Somebody feed that owl

This week we were going over birds, but at the beginning of the class, Tracy took us into one of the back rooms to show us some temporary storage ares. After crowding into a small room we got to see their setups for snakes, lizards, and spiders. I got to see how they stored the pythons and blue tongued lizard from last week, plus we got to view a Huntsman with her babies and a Funnel Web Spider. Afterwards we were led to a cage area where I got to feed Mealworms to a pair of Sugar Gliders, and a Tawny Frogmouth (I cannot tell you how cute they were). In the same area we got to see a barn owl and a bush tailed possum.

During the class, Tracy brought out a Barking Owl which was throwing a tantrum because he thought he was going to get fed but she didn’t have any mice for him. Later on she brought out a Barn Owl who was better behaved (and a LOT quieter).

After going over the reading material, we all then headed out across the park to the food preparation area. I really liked walking through the park at night, you could hear all the nocturnal animal rummaging about, and there were no distractions from tourists. While walking along Tracy heard a wild Tawny Frogmouth making calls while perched in a tree above us. After a few moments of letting us highlight him with our flashlights, he took flight to a more private branch (being a night hunter, he is amazingly silent when flying).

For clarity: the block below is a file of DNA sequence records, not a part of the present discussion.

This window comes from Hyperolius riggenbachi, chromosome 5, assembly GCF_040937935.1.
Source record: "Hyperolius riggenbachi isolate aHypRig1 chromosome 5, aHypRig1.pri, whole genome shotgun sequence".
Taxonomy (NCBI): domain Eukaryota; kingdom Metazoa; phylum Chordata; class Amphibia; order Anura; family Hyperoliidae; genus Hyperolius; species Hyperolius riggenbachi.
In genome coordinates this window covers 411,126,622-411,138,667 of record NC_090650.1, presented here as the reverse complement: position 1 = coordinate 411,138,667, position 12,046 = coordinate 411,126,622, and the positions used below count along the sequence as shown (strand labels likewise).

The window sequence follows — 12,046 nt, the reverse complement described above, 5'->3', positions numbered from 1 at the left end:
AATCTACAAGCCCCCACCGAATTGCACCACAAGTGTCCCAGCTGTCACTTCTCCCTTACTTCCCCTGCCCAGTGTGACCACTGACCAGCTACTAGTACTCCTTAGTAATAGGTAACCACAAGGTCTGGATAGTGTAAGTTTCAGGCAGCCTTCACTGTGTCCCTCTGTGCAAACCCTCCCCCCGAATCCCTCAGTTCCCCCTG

We reached the food prep area and got to see the seed mixes for the different species, we found out about insectivore powers and mixes, live cricket breeding, storage for mealworms, etc. One surprising fact I discovered was that they were not allowed to kill food to feed the animals, so most of their raptor and reptile food (mice & rats) are purchased dead already (it is very surreal to see a plastic take-home container with frozen mice lined up like sardines). There was one exception to this rule (I forget what “food” animal) but when they had to kill it, they used CO2 gas (as the most humane option). Tracy noted that the live-feed industry was quite lucrative, a small (to-go) box of mealworms can easily run $7. But she also noted that it takes a lot of time and work to breed the live-feed. When she was growing her own crickets at home for some animals she was nursing back to health, she noted that she had to spend more time working with the “feed” than with the actual animals.

We wrapped up the evening and back to the front gates. While walking there, I struck up a conversation with Neel (Neal?) who was taking the class but was also a volunteer at the park. I found out that they get a lot of interaction with the animals and there are a number of different areas you can work. They are also quite flexible with schedules. I’m really thinking of signing up for my final months here. I’ll let you know how that goes.

Here are some photos: 2203

Next week are the mammals…

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